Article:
- Communicate. Again, this comes down to timing, but make sure you sit down with the rest of your family and discuss their sibling’s transition home. Talk through the safety plan, share the new schedule and structure you have to adhere to, and allow your other children to share their fears, worries, and frustrations. Make sure everyone understands the new plan and why it’s important that the entire family is on the same page. More on this in a minute, but I do want to mention the importance of positivity. It’s easy to allow your own fears and worries to dictate your demeanor and language. While it’s important to be honest (which you need to do) it’s equally as important to communicate your positive thoughts on your child’s homecoming. If you feel happy, relieved, peaceful, share this. Share your commitment to help him or her achieve health and healing. It helps your other children to feel at peace.
- Carve out personal space. The best thing we could have done before our son transitioned home was to carve out his own space. He didn’t share a room with anyone. Nor did he share storage space, or a closet. We know this is not always feasible but if you can manage it, do it. We went farther though. We intentionally worked to give each of our kiddos their own private personal space. And then, we instituted the rule that no one was to enter one another’s private personal space without permission from them, and us. We achieved this with 6 kids living in a 1,950 square foot house. It’s possible. Just takes intentionality and a little elbow grease.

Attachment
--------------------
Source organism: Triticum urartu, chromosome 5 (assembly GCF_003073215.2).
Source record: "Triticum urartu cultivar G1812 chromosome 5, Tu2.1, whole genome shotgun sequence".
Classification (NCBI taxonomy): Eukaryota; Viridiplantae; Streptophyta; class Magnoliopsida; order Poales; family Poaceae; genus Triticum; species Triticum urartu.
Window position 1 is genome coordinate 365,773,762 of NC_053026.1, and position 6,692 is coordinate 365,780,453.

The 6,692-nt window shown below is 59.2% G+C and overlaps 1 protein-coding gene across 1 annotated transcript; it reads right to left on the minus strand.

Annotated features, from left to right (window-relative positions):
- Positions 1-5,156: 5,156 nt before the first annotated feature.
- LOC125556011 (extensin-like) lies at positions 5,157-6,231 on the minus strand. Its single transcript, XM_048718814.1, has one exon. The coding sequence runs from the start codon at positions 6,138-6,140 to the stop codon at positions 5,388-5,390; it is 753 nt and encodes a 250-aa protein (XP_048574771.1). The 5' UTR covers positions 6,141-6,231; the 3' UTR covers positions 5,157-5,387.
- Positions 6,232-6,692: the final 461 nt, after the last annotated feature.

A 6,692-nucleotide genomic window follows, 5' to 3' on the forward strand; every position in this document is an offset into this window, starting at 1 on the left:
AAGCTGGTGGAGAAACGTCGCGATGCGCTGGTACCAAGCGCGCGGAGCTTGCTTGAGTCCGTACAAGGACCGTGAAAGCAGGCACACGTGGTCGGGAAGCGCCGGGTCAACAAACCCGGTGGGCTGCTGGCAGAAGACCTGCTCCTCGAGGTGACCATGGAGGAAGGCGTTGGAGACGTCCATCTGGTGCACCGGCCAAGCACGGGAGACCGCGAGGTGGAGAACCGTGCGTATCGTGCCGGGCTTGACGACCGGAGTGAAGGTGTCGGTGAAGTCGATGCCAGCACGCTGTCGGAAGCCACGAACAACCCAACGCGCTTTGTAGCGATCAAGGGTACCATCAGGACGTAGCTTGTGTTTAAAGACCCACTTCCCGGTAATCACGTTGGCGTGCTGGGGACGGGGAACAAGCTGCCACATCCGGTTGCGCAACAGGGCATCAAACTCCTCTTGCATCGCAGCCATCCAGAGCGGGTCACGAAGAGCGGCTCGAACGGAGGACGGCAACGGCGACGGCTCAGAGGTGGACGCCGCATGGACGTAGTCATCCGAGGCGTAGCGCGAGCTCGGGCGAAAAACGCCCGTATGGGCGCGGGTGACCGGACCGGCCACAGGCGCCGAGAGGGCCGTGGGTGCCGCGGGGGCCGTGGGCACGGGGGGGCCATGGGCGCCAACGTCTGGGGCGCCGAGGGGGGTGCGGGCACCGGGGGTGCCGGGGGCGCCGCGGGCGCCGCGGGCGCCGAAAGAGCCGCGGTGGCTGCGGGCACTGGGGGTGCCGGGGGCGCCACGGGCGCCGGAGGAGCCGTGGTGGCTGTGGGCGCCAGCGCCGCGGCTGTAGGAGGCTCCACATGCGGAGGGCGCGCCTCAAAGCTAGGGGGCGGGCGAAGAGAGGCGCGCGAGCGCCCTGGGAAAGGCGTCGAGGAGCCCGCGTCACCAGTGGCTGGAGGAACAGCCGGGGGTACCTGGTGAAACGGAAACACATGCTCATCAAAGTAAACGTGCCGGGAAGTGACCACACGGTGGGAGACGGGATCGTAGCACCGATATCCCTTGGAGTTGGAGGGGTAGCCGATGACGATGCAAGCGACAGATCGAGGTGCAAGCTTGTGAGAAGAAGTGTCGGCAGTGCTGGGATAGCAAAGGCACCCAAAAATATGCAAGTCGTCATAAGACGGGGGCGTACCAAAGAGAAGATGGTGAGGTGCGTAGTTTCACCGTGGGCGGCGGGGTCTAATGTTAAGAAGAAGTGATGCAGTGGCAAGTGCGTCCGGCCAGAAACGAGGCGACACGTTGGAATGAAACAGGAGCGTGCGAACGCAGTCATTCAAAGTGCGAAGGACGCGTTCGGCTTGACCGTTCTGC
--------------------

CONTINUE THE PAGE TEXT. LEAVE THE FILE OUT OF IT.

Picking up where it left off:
- Seek out post-residential resources. If your child has entered residential treatment through your state’s Medicaid, chances are there are resources available for post-residential. We had providers who worked a certain amount of hours with our family after our son transitioned home. If you haven’t sought this out, stop reading this post and pick up the phone. You need post-placement resources to help make the transition home as smooth as possible. If you are struggling to find support, a simple Google Search will yield several options. You can also contact your local Department Of Child Services office to inquire.
- Be positive. I remember after we brought our son home from residential the second time, he said, in a tense moment, “You just want me to be in a program, not here with you!” Nothing could have been further from the truth. We deeply desired to have our family together, complete, and for him to be with us. But his words got us thinking- We felt very positive about him coming home, but we needed to show this more than we were. He needed to understand that we believed in his healing and restoration, and we strongly believed he was supposed to be part of our family, and not living in a facility. Again, to the best of our abilities, we supported and upheld this and demonstrated this to him and the rest of our family.
The transition home will not be easy. In fact, it may be incredibly hard for you and your family. You are living with the trauma of what happened before he or she went into treatment. It’s taken you some time to heal from this. Plus, you have fears over what may happen again. None of this is easy to deal with. And there may be curve balls that nothing I just mentioned above can help with. But we know one thing- you can do this. You’re a good mom and dad. We have had to walk through this several times and we made it. Again, not easy. But we made it. And because of that, our entire team is cheering for you!
Are you parenting a child who is close to transitioning home from residential treatment? What are you most worried about? Have you transitioned a child home? What else would you add to this list? Share in the comment section below.